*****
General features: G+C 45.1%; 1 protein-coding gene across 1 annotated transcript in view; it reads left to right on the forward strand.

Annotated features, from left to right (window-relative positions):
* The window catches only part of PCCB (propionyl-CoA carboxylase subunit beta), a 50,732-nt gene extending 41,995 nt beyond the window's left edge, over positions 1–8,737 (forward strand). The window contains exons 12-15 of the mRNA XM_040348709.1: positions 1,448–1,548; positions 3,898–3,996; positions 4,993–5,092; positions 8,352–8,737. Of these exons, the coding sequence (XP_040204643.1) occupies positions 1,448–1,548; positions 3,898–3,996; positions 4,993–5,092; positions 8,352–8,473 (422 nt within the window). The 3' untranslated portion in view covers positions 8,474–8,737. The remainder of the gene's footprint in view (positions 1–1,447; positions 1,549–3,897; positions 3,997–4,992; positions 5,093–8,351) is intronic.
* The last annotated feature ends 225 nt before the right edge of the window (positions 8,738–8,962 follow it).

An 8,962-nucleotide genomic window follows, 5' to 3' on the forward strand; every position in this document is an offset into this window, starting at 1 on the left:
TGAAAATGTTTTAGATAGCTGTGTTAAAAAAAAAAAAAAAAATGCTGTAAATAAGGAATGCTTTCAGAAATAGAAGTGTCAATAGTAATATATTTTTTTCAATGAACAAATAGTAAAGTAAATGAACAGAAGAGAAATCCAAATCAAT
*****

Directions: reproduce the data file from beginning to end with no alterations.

General features: G+C 45.1%; 1 protein-coding gene across 1 annotated transcript in view; it reads left to right on the forward strand.

Annotated features, from left to right (window-relative positions):
* The window catches only part of PCCB (propionyl-CoA carboxylase subunit beta), a 50,732-nt gene extending 41,995 nt beyond the window's left edge, over positions 1–8,737 (forward strand). The window contains exons 12-15 of the mRNA XM_040348709.1: positions 1,448–1,548; positions 3,898–3,996; positions 4,993–5,092; positions 8,352–8,737. Of these exons, the coding sequence (XP_040204643.1) occupies positions 1,448–1,548; positions 3,898–3,996; positions 4,993–5,092; positions 8,352–8,473 (422 nt within the window). The 3' untranslated portion in view covers positions 8,474–8,737. The remainder of the gene's footprint in view (positions 1–1,447; positions 1,549–3,897; positions 3,997–4,992; positions 5,093–8,351) is intronic.
* The last annotated feature ends 225 nt before the right edge of the window (positions 8,738–8,962 follow it).

An 8,962-nucleotide genomic window follows, 5' to 3' on the forward strand; every position in this document is an offset into this window, starting at 1 on the left:
TGAAAATGTTTTAGATAGCTGTGTTAAAAAAAAAAAAAAAAATGCTGTAAATAAGGAATGCTTTCAGAAATAGAAGTGTCAATAGTAATATATTTTTTTCAATGAACAAATAGTAAAGTAAATGAACAGAAGAGAAATCCAAATCAAT